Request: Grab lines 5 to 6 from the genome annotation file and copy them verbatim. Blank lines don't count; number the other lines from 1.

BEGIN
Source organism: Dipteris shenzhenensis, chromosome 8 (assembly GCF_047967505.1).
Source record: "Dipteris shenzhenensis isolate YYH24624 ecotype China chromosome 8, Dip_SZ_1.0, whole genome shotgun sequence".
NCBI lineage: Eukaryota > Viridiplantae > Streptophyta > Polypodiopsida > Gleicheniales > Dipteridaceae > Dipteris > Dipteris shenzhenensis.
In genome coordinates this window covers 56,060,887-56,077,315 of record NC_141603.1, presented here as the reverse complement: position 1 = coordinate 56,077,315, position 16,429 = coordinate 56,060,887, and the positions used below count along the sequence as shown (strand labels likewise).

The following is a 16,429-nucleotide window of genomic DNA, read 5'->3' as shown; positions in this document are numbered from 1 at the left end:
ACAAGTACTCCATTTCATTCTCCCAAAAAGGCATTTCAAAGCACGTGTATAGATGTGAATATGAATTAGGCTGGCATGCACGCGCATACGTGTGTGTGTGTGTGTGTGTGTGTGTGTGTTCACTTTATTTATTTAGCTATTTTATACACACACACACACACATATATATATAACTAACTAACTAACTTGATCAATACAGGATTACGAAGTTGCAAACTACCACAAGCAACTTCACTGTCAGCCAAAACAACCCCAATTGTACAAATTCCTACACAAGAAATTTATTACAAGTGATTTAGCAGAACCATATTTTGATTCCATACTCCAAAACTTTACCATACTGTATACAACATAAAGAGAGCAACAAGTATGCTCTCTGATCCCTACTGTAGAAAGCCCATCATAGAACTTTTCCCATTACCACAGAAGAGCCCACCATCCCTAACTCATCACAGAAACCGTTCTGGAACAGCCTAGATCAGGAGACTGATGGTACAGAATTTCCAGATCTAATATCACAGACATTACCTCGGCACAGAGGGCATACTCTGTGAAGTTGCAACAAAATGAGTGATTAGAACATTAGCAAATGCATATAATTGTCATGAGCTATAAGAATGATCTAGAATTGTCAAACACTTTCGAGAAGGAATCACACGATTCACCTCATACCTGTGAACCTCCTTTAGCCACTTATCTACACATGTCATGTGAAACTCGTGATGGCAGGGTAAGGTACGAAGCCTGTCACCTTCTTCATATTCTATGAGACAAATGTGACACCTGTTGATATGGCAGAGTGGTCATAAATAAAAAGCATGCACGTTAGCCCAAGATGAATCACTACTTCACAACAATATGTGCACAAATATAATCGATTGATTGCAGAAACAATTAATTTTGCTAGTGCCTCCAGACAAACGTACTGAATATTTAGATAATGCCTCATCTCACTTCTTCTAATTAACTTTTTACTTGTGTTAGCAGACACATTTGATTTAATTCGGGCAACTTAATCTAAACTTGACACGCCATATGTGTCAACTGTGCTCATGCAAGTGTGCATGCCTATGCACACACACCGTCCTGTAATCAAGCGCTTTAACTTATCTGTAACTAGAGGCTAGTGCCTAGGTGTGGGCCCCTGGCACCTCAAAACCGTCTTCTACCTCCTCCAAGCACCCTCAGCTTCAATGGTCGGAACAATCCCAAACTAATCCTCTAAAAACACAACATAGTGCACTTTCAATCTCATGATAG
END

The following is a 16,429-nucleotide window of genomic DNA, read 5'->3' as shown; positions in this document are numbered from 1 at the left end:
ACAAGTACTCCATTTCATTCTCCCAAAAAGGCATTTCAAAGCACGTGTATAGATGTGAATATGAATTAGGCTGGCATGCACGCGCATACGTGTGTGTGTGTGTGTGTGTGTGTGTGTGTTCACTTTATTTATTTAGCTATTTTATACACACACACACACACATATATATATAACTAACTAACTAACTTGATCAATACAGGATTACGAAGTTGCAAACTACCACAAGCAACTTCACTGTCAGCCAAAACAACCCCAATTGTACAAATTCCTACACAAGAAATTTATTACAAGTGATTTAGCAGAACCATATTTTGATTCCATACTCCAAAACTTTACCATACTGTATACAACATAAAGAGAGCAACAAGTATGCTCTCTGATCCCTACTGTAGAAAGCCCATCATAGAACTTTTCCCATTACCACAGAAGAGCCCACCATCCCTAACTCATCACAGAAACCGTTCTGGAACAGCCTAGATCAGGAGACTGATGGTACAGAATTTCCAGATCTAATATCACAGACATTACCTCGGCACAGAGGGCATACTCTGTGAAGTTGCAACAAAATGAGTGATTAGAACATTAGCAAATGCATATAATTGTCATGAGCTATAAGAATGATCTAGAATTGTCAAACACTTTCGAGAAGGAATCACACGATTCACCTCATACCTGTGAACCTCCTTTAGCCACTTATCTACACATGTCATGTGAAACTCGTGATGGCAGGGTAAGGTACGAAGCCTGTCACCTTCTTCATATTCTATGAGACAAATGTGACACCTGTTGATATGGCAGAGTGGTCATAAATAAAAAGCATGCACGTTAGCCCAAGATGAATCACTACTTCACAACAATATGTGCACAAATATAATCGATTGATTGCAGAAACAATTAATTTTGCTAGTGCCTCCAGACAAACGTACTGAATATTTAGATAATGCCTCATCTCACTTCTTCTAATTAACTTTTTACTTGTGTTAGCAGACACATTTGATTTAATTCGGGCAACTTAATCTAAACTTGACACGCCATATGTGTCAACTGTGCTCATGCAAGTGTGCATGCCTATGCACACACACCGTCCTGTAATCAAGCGCTTTAACTTATCTGTAACTAGAGGCTAGTGCCTAGGTGTGGGCCCCTGGCACCTCAAAACCGTCTTCTACCTCCTCCAAGCACCCTCAGCTTCAATGGTCGGAACAATCCCAAACTAATCCTCTAAAAACACAACATAGTGCACTTTCAATCTCATGATAG